A sharp, well written CV is essential when starting your job search. You only get one chance to make a good first impression and your CV or cover letter is your chance to grab your next employer’s attention in a good way. Get it wrong here and you won’t get even to interview stage even if you’re potentially the best person for the job.
As professional recruiters, we see hundreds of CVs every month so we know what makes a CV stand out, not just to us but to hiring managers and HR professionals too! Here are some of our top tips for making sure your CV stands out from the crowd for all the right reasons
Presentation is everything
- Ditch the fancy covers and title pages. Your CV needs to be succinct and all about you!
- Don’t include a photograph unless specified at application stage.
- Use a clean, common typeface such as Arial or Calibri and ensure it’s consistent throughout.
- Use bold, italics, capitals and bullet points as visual indicators to make it easier for the reader’s eye to find section headings, employment details and responsibilities or achievements. Make it super easy for whoever receives your CV to quickly scan it with their eyes and establish that it’s what they’re after!
- Don’t stick to exclusively bullet points on each job though. It’s nice to have a short intro for each role which sets the scene and highlights what your achievements were there.
- Always check thoroughly for spelling and grammatical errors - then check again. A spell checking tool won’t always pick up errors e.g. manager could become manger! It’s a good idea to get someone else to cast their eye over it for you too. Sometimes a fresh pair of eyes will spot something that you’ve missed.
- Ensure correct dates for all roles and education, making sure to include months rather than just the years.
- Ensure your contact details are on both the cover letter and CV – make sure you include a mobile number, your personal email address and ideally your LinkedIn URL.
- A simple, traditional Word document is still the preference for most recruiters if formatted correctly. However, for some of the more creative industries employers will want to see a more innovative design.
What to include in your CV
- A strong personal profile is essential. Make sure your strongest skills and achievements stand out and shine at the very beginning of your CV. Make sure though before you send your CV, that you tailor this section to best reflect what the employer is actually looking for.
- Key achievements should briefly outline your successes in previous roles/education or in your personal life. Again, you can tailor these to reflect the position you are applying for.
- Always try to give quantifiable achievements. For example, instead of saying you implemented a change to reduce costs, include details of what the change was and what % number this initiative saved the company. Or if you work in a sales role you could say something like, “Received recognition for up-selling a range of products, resulting in a 10% increase in weekly sales.” The employer wants to know how you add value to their company, so keep your tone confident and provide relevant facts that really showcase what you’d bring to them as an employee.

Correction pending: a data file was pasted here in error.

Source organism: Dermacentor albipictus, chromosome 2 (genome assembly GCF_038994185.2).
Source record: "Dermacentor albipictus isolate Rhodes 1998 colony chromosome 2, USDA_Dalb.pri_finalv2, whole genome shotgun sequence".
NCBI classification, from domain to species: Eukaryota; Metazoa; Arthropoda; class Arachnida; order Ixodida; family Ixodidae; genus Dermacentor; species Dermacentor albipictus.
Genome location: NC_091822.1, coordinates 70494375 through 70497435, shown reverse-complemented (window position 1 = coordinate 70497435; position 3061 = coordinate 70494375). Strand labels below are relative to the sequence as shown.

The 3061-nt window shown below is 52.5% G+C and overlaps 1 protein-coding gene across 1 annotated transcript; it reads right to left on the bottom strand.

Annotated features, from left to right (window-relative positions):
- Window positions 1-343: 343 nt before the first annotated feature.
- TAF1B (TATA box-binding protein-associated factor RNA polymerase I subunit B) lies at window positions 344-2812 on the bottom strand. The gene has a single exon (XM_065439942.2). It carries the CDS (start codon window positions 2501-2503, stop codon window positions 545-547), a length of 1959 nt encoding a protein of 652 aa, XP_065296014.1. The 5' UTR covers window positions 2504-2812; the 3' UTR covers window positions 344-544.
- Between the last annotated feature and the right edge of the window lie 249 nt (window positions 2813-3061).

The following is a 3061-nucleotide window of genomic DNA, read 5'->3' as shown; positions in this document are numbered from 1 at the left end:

- Include any awards and recognition from your present or previous employers. For example, “Committed to going above and beyond to ensure customer satisfaction, resulting in being awarded Employee of the Month in November 2014 and February 2015.”
- Try to avoid jargon and overused clichés – they’ll just end up as the equivalent of white noise.
- Education: state all educational and training achievements in reverse chronological order.
- The main body of the CV should focus on your employment history. Start with your most recent role and work back in reverse chronological order. The main focus here should be on what you achieved within each role, not just your duties and responsibilities.
- Hobbies and interests is entirely optional. If you’re just starting out in your career this may be more relevant to include as depending on what type of role you’re applying for, things like sporting achievements, voluntary work or university societies may round out your profile. If you’re just adding things like, “socialising with friends” or, “going to the cinema” it’s probably best to leave this section out as it won’t really add any value!
- Add in referee contact details – it’s ok to state that they’re available upon request if you’d prefer not to include them at application stage.
- For each role you apply for, it is vital that you research the company. Understand the organisation and its brand and know what they are looking for in a new employee. Tailor your CV to reflect this, so that it is noticed by the person hiring.
- When it comes to your CV, one size doesn’t fit all. You may need to bring out different elements of your skillset for different roles. Make sure that your CV is tailored to reflect that you have all the skills listed in the job spec as well as demonstrating that you have the personal competencies required. For example, if they are looking for someone with strong influencing skills, instead of just saying you have this skill make sure you give an example of how you’ve used this skill to deliver results.
- Outline the role you are applying for and why you feel you meet the requirements.
- Include a brief synopsis of your skills and experience.
- Always include your contact details.
- Address your letter to a specific person.
- Remember to sign and date it.
Your Corvus consultant will work with you to find out what your key strengths and achievements are after your first meeting with us and we can help you to develop a knockout CV.
Get in touch on +44 (0) 28 9091 8529 or click here to contact our specialised recruitment team today. We’d love to hear from you.